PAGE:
We know, of course, that the Gospel of Life is also marked by the Passion, suffering and death of Christ. It cannot ignore the presence of sin, of tragedy, of failure, of violence. But, as with Christ, it cannot give in to these. It cannot succumb to the catastrophic logic of accommodating sin. Sin never brings life, joy or true peace. The only way to destroy sin is to love, to love until it hurts, and yes, to love even until death as the martyrs understood from within the heart of Christ. The true solution to dealing with pregnancies resulting from rape or incest, for example, can never be to identify the child conceived with the criminal. To do that is to return to the savagery of the pre-civilised world in which a child was executed because its father committed a serious crime and was nowhere to be seen. Rather, the perpetrator himself must be punished with penalties which are truly proportionate to the gravity of his crime. But the tragic and heart-breaking situation of a woman who has been cruelly abused in this way is to reach out to her with all the means available in society and in the Church, and to accompany her over time to attain healing, a big part of which often proves to be the love for and of the very child conceived. The solution is to get involved so as to avoid compounding the tragedy further by abortion in which the hospitality of the womb is horrifyingly disfigured into the hostility of the womb. We can’t pretend that the child is not a child so as to call murder a medical procedure. The procedure needed is to help a woman rebirth herself out of her terrible trauma and to bring her innocent child to see the light of day. If the amount of money today being invested in the abortion industry were rechannelled to provide effective support for women in difficulty with their pregnancy, whatever the reason for it, the dark stain on the conscience of contemporary western society could begin to be removed.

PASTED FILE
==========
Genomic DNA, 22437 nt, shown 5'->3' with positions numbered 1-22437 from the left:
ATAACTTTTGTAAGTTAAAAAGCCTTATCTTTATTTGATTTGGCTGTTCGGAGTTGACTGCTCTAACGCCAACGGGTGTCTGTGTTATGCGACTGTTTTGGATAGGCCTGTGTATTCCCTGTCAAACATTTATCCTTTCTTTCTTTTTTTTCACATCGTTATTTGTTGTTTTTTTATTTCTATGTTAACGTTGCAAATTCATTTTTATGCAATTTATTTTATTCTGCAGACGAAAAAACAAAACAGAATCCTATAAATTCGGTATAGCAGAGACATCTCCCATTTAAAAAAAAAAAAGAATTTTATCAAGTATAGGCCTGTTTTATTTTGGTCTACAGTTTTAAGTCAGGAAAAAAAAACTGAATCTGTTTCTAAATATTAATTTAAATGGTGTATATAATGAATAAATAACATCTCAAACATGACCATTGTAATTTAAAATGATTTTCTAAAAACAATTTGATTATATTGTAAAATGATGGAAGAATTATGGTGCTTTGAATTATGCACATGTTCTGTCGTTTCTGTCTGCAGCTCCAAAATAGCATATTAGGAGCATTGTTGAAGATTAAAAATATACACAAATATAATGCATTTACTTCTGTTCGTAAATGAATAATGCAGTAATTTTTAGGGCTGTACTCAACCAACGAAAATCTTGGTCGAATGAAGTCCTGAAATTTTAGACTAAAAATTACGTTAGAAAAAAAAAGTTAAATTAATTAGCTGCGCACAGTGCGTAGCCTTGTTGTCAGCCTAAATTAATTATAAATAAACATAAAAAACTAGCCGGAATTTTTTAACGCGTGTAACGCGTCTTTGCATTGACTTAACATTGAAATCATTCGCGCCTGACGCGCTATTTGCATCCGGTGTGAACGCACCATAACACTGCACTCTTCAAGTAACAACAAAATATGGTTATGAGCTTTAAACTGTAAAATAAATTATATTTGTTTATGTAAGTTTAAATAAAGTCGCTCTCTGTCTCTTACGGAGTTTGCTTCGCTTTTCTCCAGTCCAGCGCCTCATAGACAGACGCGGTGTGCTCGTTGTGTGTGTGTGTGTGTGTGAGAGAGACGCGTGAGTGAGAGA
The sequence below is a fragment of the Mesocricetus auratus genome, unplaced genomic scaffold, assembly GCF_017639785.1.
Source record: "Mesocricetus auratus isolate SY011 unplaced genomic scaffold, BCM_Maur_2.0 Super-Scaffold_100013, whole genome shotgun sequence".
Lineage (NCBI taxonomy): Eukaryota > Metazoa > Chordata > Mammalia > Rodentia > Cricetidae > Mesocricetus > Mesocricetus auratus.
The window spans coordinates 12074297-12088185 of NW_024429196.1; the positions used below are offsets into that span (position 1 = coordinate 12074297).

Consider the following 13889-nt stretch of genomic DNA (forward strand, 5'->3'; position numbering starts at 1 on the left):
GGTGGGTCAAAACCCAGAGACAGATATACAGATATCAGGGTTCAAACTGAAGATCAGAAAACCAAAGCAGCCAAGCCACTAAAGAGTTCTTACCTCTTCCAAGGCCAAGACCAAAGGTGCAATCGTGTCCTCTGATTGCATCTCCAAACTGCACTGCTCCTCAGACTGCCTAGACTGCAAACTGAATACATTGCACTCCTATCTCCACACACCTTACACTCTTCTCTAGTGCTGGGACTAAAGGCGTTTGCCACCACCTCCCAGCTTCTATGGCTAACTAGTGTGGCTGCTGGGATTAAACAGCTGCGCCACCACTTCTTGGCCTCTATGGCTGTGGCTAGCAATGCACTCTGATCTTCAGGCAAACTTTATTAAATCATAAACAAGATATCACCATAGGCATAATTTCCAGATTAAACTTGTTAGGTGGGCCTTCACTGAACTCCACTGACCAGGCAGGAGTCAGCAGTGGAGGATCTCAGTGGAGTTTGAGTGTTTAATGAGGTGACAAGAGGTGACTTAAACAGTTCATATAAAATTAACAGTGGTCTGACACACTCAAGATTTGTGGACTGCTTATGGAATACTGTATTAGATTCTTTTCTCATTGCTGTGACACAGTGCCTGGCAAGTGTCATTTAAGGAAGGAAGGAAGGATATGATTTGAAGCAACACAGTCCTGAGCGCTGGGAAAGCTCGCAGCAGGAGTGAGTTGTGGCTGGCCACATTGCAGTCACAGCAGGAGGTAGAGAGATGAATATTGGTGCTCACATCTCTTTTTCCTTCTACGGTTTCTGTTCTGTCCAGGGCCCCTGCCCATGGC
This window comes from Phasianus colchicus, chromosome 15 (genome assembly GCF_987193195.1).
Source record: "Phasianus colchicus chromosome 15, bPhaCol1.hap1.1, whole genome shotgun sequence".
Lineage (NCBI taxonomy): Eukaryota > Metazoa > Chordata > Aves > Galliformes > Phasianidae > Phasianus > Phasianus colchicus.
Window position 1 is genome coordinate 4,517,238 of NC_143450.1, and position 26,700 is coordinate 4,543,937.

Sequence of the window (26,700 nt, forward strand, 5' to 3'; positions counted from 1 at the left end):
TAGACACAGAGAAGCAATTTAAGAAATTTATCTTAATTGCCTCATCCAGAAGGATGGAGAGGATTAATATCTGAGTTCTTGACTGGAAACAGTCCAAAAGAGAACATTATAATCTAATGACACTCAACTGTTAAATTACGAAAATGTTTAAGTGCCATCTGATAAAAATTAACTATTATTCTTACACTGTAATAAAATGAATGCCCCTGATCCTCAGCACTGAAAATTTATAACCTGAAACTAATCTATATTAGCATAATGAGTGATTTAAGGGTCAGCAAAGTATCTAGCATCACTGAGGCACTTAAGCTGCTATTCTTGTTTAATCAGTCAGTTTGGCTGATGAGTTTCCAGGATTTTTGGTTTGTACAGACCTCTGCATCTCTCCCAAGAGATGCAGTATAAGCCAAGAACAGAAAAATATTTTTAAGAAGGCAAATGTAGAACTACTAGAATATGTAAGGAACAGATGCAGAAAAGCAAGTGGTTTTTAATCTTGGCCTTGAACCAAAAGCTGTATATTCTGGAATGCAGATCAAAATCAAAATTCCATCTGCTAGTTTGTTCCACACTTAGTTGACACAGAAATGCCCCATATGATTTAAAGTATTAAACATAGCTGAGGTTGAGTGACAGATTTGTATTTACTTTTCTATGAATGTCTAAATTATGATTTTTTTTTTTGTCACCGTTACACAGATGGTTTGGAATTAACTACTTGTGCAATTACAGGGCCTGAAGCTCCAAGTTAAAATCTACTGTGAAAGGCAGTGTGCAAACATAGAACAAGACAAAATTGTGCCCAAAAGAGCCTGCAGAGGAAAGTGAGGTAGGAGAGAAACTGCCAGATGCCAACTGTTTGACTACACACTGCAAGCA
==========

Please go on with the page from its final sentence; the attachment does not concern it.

I won’t go into all of the other sanitised language used today to mask the erosion of our so-called developed society’s respect both for human life and for the building blocks of life which God has wonderfully put in place to give life. But abortion more than anything else carries within itself an unapologetic hatred for humanity, for the human body and soul, for human sexuality and gender as created by God, for marriage and the family. So, we need the positive and courageous attitude of the Mother of Jesus to continue trusting in God’s will and ways, obeying His commandments with faithful creativity. He will raise up the lowly and cast down the arrogant; He will give his mercy to those who struggle and fail so as to bring them back to the wisdom of the just. We are the work of His Hands and He will not let the Evil One prevail, no matter how cleverly he dresses up His hatred of humanity in glittering expressions of ideological power. We ask Our Lady of the Visitation to visit our world again today and to crush firmly under her heel the dragon who, in the book of the Apocalypse, wanted to eat the child born from Her womb. We also ask her to visit all pregnant women, as She did Elizabeth, and transmit to them the grace of the Spirit so that, they too, will experience that the child in their womb leaps with joy: joy at being alive, joy at the prospect of being born and joy at the future destiny of standing with their mothers before the throne of God in the final victory of the Gospel of eternal life.